Prize draws or ‘giveaways’, where a winner is chosen at random from all valid entries, are ever popular on social media and increasingly being run by creators and influencers for the benefit of their followers. Although running prize draws can help boost your engagement and seem like a nice thing to do, they can be difficult to administer in order to ensure that all entrants are treated fairly. This is especially the case if you have a high number of followers or subscribers. If you’re thinking of running social media prize draws, here’s some advice to get you started.
Fail to prepare, prepare to fail
If you’re running a prize draw or ‘giveaway’, you’re a ‘promoter’ and promoters must conduct their promotions equitably, promptly and efficiently and be seen to deal fairly and honourably with participants and potential participants. Promoters must also make sure that their promotions are conducted under proper supervision and have adequate resources available to administer them. The key to running a successful and compliant prize draw on social media is in the planning, particularly because a high profile social media prize draw can attract a significant number of entries.
The Advertising Standards Authority (ASA) recently considered that because the influencer Molly Mae Hague, who was running a prize draw on Instagram with prizes worth £8,000, had over five million followers, it should have been anticipated that the draw was likely to receive a high number of entries. In that prize draw, entrants were required to ‘like’ the Instagram post and tag a friend, as well subscribe to the influencer’s YouTube channel and two Instagram accounts. Entrants would also receive a bonus entry if the Instagram post advertising the prize draw was shared as an Instagram ‘story’. This resulted in over a million ‘likes’ and almost three millions comments left on the prize draw post but the ASA didn’t receive any explanation or evidence to show how the entries would be collated across the Instagram stories and tagged posts.
If you can foresee a huge number of people entering the prize draw where the method of entry is based on, for example; liking a post, tagging a friend to a post, following particular social media accounts or sharing the post via Instagram ‘story’, you must make sure you have a reliable method and adequate resources to identify and collect all the eligible entries, to ensure that all valid entrants are included.
Play by the rules
You must include all of the significant conditions for your promotion in your posts. Significant conditions are those which could affect whether someone chooses to participate or not. These will differ depending on the promotion but normally include a clear explanation of how to participate, closing dates, the nature and number of prizes or gifts, any restrictions and availability. Any other terms and conditions should also be clearly signposted so they’re available to participants before or at the time of entry. They need to be easily accessible and remain accessible throughout the promotion. These may include (but are not limited to); any restriction on the number of entries, whether there is a cash alternative to a prize, and how and when winners and results will be announced.
You also can’t change those rules after the promotion has started, as this is usually likely to disadvantage those who entered on the original terms and cause unnecessary disappointment. If you really can’t avoid making changes, bear in mind that they should only be made in the most exceptional circumstances and only if the changes wouldn’t have originally influenced someone’s decision to participate. Creating and enforcing terms and conditions in retrospect is unacceptable, even if entrants are abusing the promotion (which is why you need to plan properly before you start). Closing dates in particular should not be changed unless there are unavoidable reasons outside of your control AND not changing the date would be unfair to those who sought to participate within the original terms, or those participants would not be disadvantaged by the change.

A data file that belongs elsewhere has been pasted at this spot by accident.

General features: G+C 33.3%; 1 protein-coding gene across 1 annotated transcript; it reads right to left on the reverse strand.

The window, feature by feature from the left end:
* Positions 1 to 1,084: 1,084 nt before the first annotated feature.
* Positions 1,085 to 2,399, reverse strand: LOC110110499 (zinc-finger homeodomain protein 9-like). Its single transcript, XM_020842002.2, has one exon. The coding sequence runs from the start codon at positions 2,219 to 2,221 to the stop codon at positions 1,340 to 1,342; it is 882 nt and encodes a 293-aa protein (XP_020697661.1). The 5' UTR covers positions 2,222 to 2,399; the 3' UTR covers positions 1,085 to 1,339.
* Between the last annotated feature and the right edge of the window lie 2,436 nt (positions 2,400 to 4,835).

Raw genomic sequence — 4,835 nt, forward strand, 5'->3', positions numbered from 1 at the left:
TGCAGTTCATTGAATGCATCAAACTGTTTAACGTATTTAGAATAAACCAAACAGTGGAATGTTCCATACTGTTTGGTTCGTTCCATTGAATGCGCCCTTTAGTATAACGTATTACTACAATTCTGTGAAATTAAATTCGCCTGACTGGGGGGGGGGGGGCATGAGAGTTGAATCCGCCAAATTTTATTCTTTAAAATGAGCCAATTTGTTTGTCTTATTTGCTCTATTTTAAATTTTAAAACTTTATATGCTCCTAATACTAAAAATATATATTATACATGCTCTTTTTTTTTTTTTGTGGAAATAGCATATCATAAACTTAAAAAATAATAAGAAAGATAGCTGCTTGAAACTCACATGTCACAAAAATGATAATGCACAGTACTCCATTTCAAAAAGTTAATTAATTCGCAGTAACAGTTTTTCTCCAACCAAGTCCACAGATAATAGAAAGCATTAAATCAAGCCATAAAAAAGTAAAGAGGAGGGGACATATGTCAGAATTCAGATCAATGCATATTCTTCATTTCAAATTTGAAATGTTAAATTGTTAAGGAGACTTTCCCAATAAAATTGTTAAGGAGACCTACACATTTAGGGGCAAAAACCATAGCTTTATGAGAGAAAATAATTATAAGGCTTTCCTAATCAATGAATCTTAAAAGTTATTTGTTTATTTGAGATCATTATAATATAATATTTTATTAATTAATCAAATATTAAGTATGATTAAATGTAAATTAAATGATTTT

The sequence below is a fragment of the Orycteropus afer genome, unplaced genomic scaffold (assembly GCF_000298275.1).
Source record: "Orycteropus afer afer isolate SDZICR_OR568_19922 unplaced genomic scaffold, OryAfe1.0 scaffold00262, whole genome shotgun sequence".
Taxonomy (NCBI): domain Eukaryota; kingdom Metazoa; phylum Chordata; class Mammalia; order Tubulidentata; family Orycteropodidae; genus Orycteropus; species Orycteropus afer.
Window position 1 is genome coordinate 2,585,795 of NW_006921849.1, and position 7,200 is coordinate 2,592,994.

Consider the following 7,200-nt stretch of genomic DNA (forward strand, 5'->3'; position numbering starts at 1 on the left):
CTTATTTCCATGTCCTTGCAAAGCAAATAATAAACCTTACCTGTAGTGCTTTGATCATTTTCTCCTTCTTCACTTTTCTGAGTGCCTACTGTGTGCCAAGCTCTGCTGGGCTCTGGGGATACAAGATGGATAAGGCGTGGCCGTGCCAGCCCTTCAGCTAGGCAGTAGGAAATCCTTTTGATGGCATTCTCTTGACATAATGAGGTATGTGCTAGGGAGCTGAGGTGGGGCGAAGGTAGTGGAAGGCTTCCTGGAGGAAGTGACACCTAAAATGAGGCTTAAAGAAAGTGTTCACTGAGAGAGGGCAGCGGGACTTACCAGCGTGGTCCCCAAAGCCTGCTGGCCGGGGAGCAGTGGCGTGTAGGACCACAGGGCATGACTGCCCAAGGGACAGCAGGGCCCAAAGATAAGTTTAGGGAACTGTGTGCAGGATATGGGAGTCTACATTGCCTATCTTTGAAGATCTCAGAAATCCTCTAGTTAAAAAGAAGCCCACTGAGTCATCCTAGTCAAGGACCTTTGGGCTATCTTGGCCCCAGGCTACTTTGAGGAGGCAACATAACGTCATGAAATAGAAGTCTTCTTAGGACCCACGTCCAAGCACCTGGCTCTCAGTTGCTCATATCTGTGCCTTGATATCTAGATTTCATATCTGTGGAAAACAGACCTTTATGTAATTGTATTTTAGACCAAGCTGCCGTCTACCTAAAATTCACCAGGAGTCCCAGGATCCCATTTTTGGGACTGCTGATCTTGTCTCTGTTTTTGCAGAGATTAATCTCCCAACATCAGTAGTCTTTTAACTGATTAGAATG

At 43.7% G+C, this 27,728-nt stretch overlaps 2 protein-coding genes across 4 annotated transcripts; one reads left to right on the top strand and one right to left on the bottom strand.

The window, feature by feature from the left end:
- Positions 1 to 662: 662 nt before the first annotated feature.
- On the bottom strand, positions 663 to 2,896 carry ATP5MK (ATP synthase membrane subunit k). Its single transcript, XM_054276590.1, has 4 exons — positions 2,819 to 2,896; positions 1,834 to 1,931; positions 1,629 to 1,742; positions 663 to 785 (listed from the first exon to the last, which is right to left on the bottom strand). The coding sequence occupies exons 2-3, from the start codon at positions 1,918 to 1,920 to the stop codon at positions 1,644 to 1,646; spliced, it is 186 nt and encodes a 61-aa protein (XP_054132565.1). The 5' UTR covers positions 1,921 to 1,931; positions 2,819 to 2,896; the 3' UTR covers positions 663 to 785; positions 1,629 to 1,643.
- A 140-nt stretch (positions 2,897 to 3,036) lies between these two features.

When selecting a winner, you should make sure that that prizes are awarded in accordance with the laws of chance, in other words, the winner must be drawn at random. If you aren’t using a computer process which produces verifiably random results, then the process should be conducted by, or under the supervision of, an independent person. The ASA will also expect to see evidence that you have drawn the winner at random using either of those methods so it’s a good idea to document this, or even record a video of you doing it.
In Molly Mae’s prize draw, a group of 100 entrants were chosen at random out of a hat, and a winner was then chosen by a computer programme. But the ASA also understood that a smaller shortlisted group of 25 entrants were entered into a computer programme to determine the winner, and all 25 entrants within that group had entered into the draw more than once; no evidence was provided to demonstrate that the shortlisted entrants or the eventual prize winner was selected randomly, either through the use of a computer software, or by or under the supervision of an independent person, so the promotion broke the rules.
In addition to having a reliable method to collate all valid entries to the prize draw, you also need to make sure the way in which a winner is chosen is in accordance with the laws of chance, even if there is a shortlisting stage during the winner selection process. You should make sure that you hold evidence to demonstrate that you have done so and that all entrants are treated fairly.
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